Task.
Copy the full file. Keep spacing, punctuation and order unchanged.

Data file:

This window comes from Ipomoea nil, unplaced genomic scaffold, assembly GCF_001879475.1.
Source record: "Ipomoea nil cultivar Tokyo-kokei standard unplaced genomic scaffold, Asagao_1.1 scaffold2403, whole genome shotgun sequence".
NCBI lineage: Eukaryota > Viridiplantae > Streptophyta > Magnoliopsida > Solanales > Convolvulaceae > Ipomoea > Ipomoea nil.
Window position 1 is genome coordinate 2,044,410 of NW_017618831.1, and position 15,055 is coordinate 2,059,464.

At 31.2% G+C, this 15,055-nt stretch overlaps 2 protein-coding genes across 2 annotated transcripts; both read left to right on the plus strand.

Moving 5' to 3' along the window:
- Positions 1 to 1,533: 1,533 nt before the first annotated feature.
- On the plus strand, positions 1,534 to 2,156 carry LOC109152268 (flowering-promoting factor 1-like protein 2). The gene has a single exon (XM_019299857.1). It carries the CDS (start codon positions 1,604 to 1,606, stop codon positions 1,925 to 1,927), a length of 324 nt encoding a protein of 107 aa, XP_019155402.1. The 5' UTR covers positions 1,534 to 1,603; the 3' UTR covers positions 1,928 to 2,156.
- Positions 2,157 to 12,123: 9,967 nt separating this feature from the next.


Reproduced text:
This window comes from Ipomoea nil, unplaced genomic scaffold, assembly GCF_001879475.1.
Source record: "Ipomoea nil cultivar Tokyo-kokei standard unplaced genomic scaffold, Asagao_1.1 scaffold2403, whole genome shotgun sequence".
NCBI lineage: Eukaryota > Viridiplantae > Streptophyta > Magnoliopsida > Solanales > Convolvulaceae > Ipomoea > Ipomoea nil.
Window position 1 is genome coordinate 2,044,410 of NW_017618831.1, and position 15,055 is coordinate 2,059,464.

At 31.2% G+C, this 15,055-nt stretch overlaps 2 protein-coding genes across 2 annotated transcripts; both read left to right on the plus strand.

Moving 5' to 3' along the window:
- Positions 1 to 1,533: 1,533 nt before the first annotated feature.
- On the plus strand, positions 1,534 to 2,156 carry LOC109152268 (flowering-promoting factor 1-like protein 2). The gene has a single exon (XM_019299857.1). It carries the CDS (start codon positions 1,604 to 1,606, stop codon positions 1,925 to 1,927), a length of 324 nt encoding a protein of 107 aa, XP_019155402.1. The 5' UTR covers positions 1,534 to 1,603; the 3' UTR covers positions 1,928 to 2,156.
- Positions 2,157 to 12,123: 9,967 nt separating this feature from the next.